Parchment paper and wax paper may look similar, but they have distinct differences that affect their uses in the kitchen. (And, it takes only one time of using wax paper in lieu of parchment paper in the oven to quickly understand that they are NOT the same. Just ask me how I know!)
The differences can be summed up this way: Parchment paper is good for baking and roasting while wax paper is ideal for room-temperature “non-cooking” tasks like wrapping food and food prep.
- Parchment paper: It’s a versatile, non-stick, and heat-resistant paper that’s coated with silicone, making it a popular choice for baking and roasting. Parchment paper allows for excellent heat distribution, which helps baked goods cook evenly and prevents sticking to the pan.
- Wax paper: It’s coated with a thin layer of wax, making it non-stick and moisture-resistant. However, it’s not heat-resistant and should not be used in the oven, as it could melt or catch fire.
In summary, knowing the difference between parchment paper versus wax paper is essential for any home cook or baker. Remember that parchment paper is ideal for baking and roasting, while wax paper is excellent for wrapping food for cold storage in the fridge or freezer. Each has its purpose, and using the correct one can make all the difference in the final outcome of your dishes.
Composition and basic structure
Parchment paper components
Parchment paper, or baking paper, is a cellulose-based composite made from either cotton fiber or pure chemical wood pulps. This paper is coated with a thin layer of silicone, which provides its non-stick and heat-resistant properties. As a result, it has become a standard material in baking and cooking applications that require heat resistance, such as lining pans and trays. Using parchment paper in my recipes has greatly improved the ease of removing baked goods from the pans without sticking or breaking.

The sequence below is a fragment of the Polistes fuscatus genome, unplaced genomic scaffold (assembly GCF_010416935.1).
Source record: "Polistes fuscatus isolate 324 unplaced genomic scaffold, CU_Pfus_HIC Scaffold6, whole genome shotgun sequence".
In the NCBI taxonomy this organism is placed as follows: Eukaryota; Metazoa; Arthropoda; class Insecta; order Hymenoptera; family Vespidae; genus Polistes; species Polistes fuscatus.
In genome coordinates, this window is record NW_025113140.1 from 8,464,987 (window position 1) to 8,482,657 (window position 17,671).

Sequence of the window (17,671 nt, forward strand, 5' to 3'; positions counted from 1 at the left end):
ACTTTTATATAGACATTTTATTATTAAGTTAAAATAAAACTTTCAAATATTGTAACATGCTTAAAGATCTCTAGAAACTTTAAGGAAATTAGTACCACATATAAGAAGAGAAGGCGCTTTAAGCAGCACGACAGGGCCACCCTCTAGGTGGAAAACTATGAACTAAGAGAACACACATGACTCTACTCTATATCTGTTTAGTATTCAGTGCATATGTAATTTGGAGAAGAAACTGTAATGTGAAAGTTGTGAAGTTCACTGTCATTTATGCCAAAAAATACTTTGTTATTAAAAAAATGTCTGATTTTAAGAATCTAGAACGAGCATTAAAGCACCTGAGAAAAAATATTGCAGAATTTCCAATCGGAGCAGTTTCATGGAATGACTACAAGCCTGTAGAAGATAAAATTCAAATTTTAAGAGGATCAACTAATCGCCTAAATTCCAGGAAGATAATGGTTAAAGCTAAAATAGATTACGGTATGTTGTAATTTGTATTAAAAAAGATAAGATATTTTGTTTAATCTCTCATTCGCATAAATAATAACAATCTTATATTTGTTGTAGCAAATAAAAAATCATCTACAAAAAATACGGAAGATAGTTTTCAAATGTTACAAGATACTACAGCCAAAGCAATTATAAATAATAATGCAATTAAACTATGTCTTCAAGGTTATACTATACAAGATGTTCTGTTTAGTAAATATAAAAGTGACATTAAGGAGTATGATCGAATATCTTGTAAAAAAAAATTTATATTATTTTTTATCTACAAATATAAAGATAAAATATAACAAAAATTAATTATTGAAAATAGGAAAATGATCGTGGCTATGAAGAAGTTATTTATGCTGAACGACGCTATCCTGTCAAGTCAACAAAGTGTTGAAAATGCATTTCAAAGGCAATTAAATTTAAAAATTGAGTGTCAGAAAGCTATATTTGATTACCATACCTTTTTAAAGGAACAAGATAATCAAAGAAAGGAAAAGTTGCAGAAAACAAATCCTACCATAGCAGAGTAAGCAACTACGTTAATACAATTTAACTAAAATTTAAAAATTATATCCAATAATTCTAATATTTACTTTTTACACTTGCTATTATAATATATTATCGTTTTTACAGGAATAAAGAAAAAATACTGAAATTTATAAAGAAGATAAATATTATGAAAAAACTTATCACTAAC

Wax paper components
On the other hand, wax paper is manufactured by coating standard paper with food-grade paraffin wax. This coating makes the paper non-stick and moisture-resistant, but it does not have the same heat-resistant properties as parchment paper. In fact, even low heat can cause the wax to melt, which makes it unsuitable for lining pans or for baking purposes.
However, I find wax paper to be particularly useful for wrapping food that needs cold storage in the fridge or freezer, thanks to its moisture-resistant properties.
Intended uses for each paper
Parchment paper in baking, cooking, and food storage
My mom bought me pre-cut parchment paper sheets years ago and it sat in my pantry. But once I started using it, I have found that parchment paper is indispensable in the kitchen. I use it to:
- Line baking sheets: Its nonstick surface is perfect for lining baking sheets and pans, making it easy to remove cookies, brownies, and cakes without sticking.
- Easily lift my sourdough bread: I bake my sourdough in a 450 degree dutch oven and found lining it with parchment paper easy as I can just grab the paper instead of trying to manhandle a piping hot loaf of bread
- Separating wet meats: If I’m creating a large batch of sausage patties or hamburger patties, I can use parchment paper to make “layers” on cookie sheets to flash freeze them. These wetter meats will cause wax paper to freeze and “stick” to the meat whereas parchment paper doesn’t. After a few hours in the freezer, I can pull the patties out and store them in freezer bags with no stickage